Science and Mathematics Faculty Presentations
Design Patterns Applied to Systems Biology
Creation Biology Study Group Conference
Cedarville University, Cedarville, Ohio
Upon completion of the sequencing of the human genome, a shift has occurred in genomics research. Although there is an on-going effort to sequence the genomes of many organisms; there is a growing effort to understand the functional relationships between the proteins coded in the genome and the maintenance, response, and activities of an organism. A subgroup of bioinformatics research, Systems Biology, attempts to makes sense of these relationships.
Current thinking in Systems Biology attributes biological order to the deterministic outcome of biochemical interactions and to the chance convergence of fortuitous variations. Within an evolutionary paradigm, the order in biochemical networks is of a rudimentary level and the search for higher levels of order is unproductive. Others feel that due to self-organizing principles, a higher level of order does exist. Although not deterministic in the sense of the lawful nature of chemical reactions, self-organization is seen as an inevitable result of complex interactions. Neither of these approaches considers the possibility of choice to explain the order present in biological systems.
It is proposed that choice, in the context of biology, is the selection of one option among a set of viable implementations of a biological function. In mammals, hemoglobin is used to transport oxygen; however, hemocyanin in many arthropods and chlorocruorin in many annelids serve the same purpose. There are reasons why one implementation is superior to the other in the context of the whole organism; however, this does not negate the premise that a choice is made between multiple viable options.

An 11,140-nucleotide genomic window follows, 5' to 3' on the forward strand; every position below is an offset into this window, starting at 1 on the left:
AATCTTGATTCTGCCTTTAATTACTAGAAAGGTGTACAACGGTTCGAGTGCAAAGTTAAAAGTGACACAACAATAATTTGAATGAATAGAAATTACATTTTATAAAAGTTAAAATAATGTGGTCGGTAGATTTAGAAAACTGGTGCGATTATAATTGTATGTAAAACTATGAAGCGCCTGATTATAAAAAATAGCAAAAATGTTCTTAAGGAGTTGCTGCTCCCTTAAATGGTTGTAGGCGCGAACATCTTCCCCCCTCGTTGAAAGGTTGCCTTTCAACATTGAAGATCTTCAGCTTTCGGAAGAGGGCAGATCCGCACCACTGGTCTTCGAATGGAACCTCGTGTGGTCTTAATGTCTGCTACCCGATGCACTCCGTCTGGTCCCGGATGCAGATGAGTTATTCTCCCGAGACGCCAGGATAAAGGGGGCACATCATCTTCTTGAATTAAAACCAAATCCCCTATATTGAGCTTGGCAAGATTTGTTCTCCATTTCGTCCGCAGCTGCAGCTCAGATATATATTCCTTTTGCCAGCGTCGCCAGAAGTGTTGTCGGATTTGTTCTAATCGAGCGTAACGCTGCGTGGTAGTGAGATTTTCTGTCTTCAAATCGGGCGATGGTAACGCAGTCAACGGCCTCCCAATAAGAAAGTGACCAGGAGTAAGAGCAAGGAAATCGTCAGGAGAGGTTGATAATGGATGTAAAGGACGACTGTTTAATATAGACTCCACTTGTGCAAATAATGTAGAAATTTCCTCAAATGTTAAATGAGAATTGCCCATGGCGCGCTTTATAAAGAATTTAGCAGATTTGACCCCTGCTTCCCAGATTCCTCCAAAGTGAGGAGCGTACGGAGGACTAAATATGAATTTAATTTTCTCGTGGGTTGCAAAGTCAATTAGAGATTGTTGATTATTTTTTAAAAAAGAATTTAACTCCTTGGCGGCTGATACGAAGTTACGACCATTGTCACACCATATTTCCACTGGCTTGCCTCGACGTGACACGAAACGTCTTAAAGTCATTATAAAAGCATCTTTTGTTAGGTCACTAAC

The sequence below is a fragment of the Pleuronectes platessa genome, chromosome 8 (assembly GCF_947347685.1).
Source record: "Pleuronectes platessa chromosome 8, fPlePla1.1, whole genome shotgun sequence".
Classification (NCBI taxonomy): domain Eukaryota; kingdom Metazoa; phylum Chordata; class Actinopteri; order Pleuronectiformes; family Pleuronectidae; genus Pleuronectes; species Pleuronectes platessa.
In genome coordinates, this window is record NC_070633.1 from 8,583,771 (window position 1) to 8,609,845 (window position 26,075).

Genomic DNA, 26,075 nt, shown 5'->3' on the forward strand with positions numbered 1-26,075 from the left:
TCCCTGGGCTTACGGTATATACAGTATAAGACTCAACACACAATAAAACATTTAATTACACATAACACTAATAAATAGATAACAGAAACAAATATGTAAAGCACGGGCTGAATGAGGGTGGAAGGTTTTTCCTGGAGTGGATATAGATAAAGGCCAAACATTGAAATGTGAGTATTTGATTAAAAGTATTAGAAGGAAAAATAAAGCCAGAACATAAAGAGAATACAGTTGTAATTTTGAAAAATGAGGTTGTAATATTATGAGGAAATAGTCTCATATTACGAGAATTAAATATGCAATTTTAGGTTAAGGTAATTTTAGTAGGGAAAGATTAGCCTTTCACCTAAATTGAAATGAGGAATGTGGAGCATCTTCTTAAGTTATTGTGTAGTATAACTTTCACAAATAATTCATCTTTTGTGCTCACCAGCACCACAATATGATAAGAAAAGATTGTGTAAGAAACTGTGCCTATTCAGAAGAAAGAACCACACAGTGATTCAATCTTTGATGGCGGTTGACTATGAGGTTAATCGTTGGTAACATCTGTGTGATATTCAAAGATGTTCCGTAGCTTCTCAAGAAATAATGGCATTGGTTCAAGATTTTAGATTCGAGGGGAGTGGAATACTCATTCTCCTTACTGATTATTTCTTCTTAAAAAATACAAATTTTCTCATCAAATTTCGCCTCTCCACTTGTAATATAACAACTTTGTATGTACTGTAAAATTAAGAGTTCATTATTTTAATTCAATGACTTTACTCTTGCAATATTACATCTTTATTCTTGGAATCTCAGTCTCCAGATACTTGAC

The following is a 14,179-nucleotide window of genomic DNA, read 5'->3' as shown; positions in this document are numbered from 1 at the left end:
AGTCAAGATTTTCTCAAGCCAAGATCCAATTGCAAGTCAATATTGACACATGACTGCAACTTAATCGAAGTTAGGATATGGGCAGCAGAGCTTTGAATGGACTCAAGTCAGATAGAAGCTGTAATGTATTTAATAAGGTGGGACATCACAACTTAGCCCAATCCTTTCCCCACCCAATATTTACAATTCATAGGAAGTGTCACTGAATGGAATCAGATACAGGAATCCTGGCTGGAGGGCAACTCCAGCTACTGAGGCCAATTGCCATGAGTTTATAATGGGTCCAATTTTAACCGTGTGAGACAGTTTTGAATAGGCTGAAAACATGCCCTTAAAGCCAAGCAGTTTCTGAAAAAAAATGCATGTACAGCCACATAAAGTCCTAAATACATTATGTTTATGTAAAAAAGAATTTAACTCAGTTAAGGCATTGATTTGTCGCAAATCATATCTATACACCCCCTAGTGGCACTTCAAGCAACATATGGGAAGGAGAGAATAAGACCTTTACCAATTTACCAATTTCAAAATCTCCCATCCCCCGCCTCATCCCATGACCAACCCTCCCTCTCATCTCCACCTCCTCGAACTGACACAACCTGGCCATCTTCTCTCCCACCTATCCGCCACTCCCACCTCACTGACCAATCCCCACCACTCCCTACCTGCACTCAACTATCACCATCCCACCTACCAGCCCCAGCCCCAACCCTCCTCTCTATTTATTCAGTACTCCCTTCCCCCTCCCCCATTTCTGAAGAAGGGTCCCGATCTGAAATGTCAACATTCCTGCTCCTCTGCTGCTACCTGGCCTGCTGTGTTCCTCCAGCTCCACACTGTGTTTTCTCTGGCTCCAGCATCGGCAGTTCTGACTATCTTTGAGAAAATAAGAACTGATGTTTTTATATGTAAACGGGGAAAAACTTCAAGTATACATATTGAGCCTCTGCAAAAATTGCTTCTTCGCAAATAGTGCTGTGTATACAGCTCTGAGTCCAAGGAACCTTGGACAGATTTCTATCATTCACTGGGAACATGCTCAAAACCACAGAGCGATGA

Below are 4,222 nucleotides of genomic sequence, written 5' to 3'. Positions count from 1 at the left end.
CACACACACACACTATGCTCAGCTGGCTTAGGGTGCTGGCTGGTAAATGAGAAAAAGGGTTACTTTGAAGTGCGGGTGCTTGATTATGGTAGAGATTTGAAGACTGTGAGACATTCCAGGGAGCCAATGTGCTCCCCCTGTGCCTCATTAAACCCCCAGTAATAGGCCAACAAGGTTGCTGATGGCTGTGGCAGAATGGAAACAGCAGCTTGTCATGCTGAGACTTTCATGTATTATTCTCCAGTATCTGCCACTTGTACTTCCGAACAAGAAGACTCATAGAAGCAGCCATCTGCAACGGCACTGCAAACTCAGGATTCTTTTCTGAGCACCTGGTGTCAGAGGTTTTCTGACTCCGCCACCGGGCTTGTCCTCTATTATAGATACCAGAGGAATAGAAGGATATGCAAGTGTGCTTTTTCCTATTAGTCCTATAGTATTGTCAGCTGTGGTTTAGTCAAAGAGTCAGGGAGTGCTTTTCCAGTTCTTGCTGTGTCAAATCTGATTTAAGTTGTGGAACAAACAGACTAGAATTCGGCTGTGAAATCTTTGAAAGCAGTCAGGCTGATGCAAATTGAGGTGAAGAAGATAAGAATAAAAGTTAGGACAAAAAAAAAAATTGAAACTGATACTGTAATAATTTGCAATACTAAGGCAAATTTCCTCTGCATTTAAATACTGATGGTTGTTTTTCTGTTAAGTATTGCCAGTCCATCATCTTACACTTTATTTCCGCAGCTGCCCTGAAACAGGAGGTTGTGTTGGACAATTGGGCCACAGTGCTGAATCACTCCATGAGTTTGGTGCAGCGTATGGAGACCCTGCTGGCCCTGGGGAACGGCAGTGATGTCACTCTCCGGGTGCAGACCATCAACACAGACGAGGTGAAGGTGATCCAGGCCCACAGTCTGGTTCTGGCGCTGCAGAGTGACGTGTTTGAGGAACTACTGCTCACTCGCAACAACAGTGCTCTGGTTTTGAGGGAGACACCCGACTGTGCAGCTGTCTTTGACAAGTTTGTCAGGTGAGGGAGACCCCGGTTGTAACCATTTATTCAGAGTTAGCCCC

To provide a context for studying choice in biological systems, the analogy of computer programming will be used. Biological systems, as well as computer programming, must operate within a physical context and produce a set of well defined outcomes. With a living cell, the physical context is the nature of chemical reactions and the spatial and temporal separation of reactions. In a computer, it is the definition of logic circuitry and the spatial and temporal separation of instructions or commands.
Using accepted methods for defining relationships between low-level components, a comparison is made between biological and computational systems. Systems Biology Markup Language (SBML) is used to define biological relationships and a number of SBML models for signal transduction, metabolic pathways, and cell division are available through the world-wide-web. The model used for defining computational relationships is the Unified Modeling Language (UML). A number of design patterns are defined using UML and these represent patterns of best practice for solving specific computational problems.
This comparison between biological and computational systems provides a basis for a cross-fertilization of ideas between the two disciplines. By carefully defining how the physical context dictates the behavior of a system’s components, it is possible to evaluate the range of possible choices available to implement a particular system-level function. Although there will not be a one-to-one correspondence between best practices in biology and computer science, there is an opportunity to expand the number of options from which to choose.
Gollmer, S. M. (2006). Design Patterns Applied to Systems Biology. Creation Biology Study Group Conference.